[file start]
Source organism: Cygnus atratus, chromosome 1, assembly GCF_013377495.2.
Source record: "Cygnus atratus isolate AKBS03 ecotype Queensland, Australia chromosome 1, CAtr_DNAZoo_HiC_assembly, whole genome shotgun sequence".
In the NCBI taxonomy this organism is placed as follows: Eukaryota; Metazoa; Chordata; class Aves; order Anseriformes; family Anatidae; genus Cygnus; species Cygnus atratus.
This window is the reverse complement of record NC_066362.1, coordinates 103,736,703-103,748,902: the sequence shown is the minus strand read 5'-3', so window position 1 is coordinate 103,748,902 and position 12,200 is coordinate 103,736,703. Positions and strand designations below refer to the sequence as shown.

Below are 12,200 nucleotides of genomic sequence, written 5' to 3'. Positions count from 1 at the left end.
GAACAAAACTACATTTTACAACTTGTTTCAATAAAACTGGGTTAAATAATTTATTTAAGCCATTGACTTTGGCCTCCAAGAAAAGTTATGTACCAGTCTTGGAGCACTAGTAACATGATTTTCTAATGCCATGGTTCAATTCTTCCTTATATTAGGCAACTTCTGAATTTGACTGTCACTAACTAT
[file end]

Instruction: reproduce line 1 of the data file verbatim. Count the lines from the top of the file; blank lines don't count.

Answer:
Source organism: Cygnus atratus, chromosome 1, assembly GCF_013377495.2.